He jarred it on the 181-yard par three, while leading his match 1-up before the hole.
“It was neat, my wife and kids were watching,” said Spence, who found out at the same time as wife Amy, and sons Vincent, 10, and Connor, 4. “This is my third hole-in-one, but to do it in competition and to do it with them watching was pretty surreal.”
He also made aces on the course in 2011 on the 10th hole and in 2008 on the 15th hole.
Spence didn’t see the 2020 ace go in the hole, but admired it from the tee box.
“It was a 181-yard shot and it was a back pin and it was just a perfect 6-iron with a little draw,” said Spence, who originally planned to hit a 5-iron, but was concerned he might go past the pin, situated about four yards from the back of the green.
Spence, who didn’t have a caddy, walked up the hill with Edwards and his caddy and there was a positive vibe coming from the trio.
“We all just had one of those moments where you knew it had a chance,” Spence said. “I kind of went and looked in the hole and there it was.”
When asked if he’s ever won a flight championship, he responded," I didn’t think so, but somebody told me I beat them in a flight championship like 10 or 12 years ago."
He gave up competitive golf in 2013 and took up mountain bike racing.
“When I was playing a lot, it was always my goal to try and qualify for the championship play, but now that I’m playing less and I’m a little more of a hack, I have to be somewhat competitive in my own flight,” he said.
In 2018, he began that quest with the help of his oldest son.
“Business had gotten pretty busy, so I wasn’t out mountain bike racing and I just needed some competitive outlet and my son was eight and he started showing a little interest in the game and we just started playing and I fell right back into it,” Spence said. “We played in the father-son tournament this year. It’s one of those cool traditions. I grew up playing in that tournament with my dad (Vincent) so it’s really cool to play in with Vincent now.”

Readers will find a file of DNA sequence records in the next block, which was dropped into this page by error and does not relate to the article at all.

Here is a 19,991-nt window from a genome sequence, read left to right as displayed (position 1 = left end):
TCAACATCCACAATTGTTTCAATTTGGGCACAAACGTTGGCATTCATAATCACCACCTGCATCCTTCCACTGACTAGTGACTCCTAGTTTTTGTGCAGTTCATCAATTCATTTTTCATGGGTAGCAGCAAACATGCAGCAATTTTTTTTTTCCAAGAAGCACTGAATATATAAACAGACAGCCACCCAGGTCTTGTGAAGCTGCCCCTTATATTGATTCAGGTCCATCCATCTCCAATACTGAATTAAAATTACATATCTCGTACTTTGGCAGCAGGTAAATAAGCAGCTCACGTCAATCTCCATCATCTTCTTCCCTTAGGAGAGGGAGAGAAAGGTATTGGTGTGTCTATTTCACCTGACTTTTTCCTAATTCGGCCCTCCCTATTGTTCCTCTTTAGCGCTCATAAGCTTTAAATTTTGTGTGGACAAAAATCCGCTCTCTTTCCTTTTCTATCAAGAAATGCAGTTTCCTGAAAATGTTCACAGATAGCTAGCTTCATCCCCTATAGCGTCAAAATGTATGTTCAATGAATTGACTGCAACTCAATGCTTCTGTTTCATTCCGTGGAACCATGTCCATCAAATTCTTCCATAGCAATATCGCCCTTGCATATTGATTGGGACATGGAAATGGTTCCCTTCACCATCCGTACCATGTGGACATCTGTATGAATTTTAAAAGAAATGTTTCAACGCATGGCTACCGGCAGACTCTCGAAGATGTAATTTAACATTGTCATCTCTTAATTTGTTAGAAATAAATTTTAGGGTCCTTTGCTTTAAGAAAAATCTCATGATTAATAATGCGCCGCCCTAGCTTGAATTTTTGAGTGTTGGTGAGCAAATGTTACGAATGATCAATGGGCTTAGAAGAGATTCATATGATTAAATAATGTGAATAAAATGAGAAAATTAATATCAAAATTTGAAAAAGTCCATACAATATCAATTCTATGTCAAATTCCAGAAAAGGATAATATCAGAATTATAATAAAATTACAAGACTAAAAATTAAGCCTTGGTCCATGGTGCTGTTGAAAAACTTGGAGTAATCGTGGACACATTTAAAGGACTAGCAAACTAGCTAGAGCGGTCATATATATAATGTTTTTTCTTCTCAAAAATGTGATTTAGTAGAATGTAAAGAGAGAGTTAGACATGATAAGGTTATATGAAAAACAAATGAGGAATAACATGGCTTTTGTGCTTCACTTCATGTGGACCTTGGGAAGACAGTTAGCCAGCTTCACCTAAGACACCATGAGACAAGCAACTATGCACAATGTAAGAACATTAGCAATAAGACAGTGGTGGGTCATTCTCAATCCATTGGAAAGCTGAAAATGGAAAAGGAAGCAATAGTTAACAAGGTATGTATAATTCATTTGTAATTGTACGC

Like father, like son
Andrew Sovero’s journey to join his father as a club champion also took a detour — through the pool.
He graduated from McDonogh High in 2012 after becoming a Junior National Champion in the 100 breaststroke in 2011 and leaving the school as the 100 breaststroke state record holder and school record holder for the 200 medley.
In high school, he was also a three-time state champion in golf, but he went to the University of Arizona to swim.
At Arizona, he earned Pac-12 All-Academic honorable mention honors his final three years and graduated in 2016.
After only playing golf a handful of times from 2013 to 2018, he committed to the sport again and that year reached the club championship final by defeating his father in the semifinals.
“I beat him on 17 and that was a special moment, but also a salty moment,” said Sovero, who lost to Grady in the final in 2018.
This year, Sovero didn’t make it to 17 in the final because he closed out Grady on the par 3 16th hole.
Leading by three, Sovero left his tee shot about 15-feet from the hole and pin high on the green, while Grady was in the bunker in two.
“I was three up with three to go, so I kind of figured a 2-putt was good enough for the win and it was, but it was just one of those things that I got so hot with my putter on the back nine that it was just going in,” said Sovero, who birdied 16 in both rounds. “I birdied those both rounds and that was probably a major, critical moment for me in the whole day.”
It was the fifth birdie in eight holes. He also birdied 9, 11, 12, 14 and 16 and finished with 13 birdies.
Despite the birdies, he had some anxious moments and his dad felt every one, while watching the action helplessly.
“It’s definitely a different experience for sure, it’s much easier playing,” Rick Sovero said.
“I can tell you I was nervous too. It was tough, a long day,” his son said.
Those nerves were shared by both Soveros on the par four 13th when Sovero’s drive went into the trees.
“He’s standing where I could see him and I just watched his reaction to see if I was going to be in a good spot or a bad spot and his arms went up in the air and he laid his head back and I was like ‘Aw, that can’t be good.’” Sovero recalled.
Both competitors missed the green in regulation, but Grady saved par with 12-footer and Sovero halved the hole with an 8-footer.
“I was three up at that time, so I think we both talked afterwards and we kind of agreed that if I had missed that par putt on 13, it becomes a lot more interesting,” Sovero said. “It was a tough day, but a lot of fun.”
Champions on Labor Day
Men’s Championship Flight: Andrew Sovero def. Kevin Grady, 4 & 2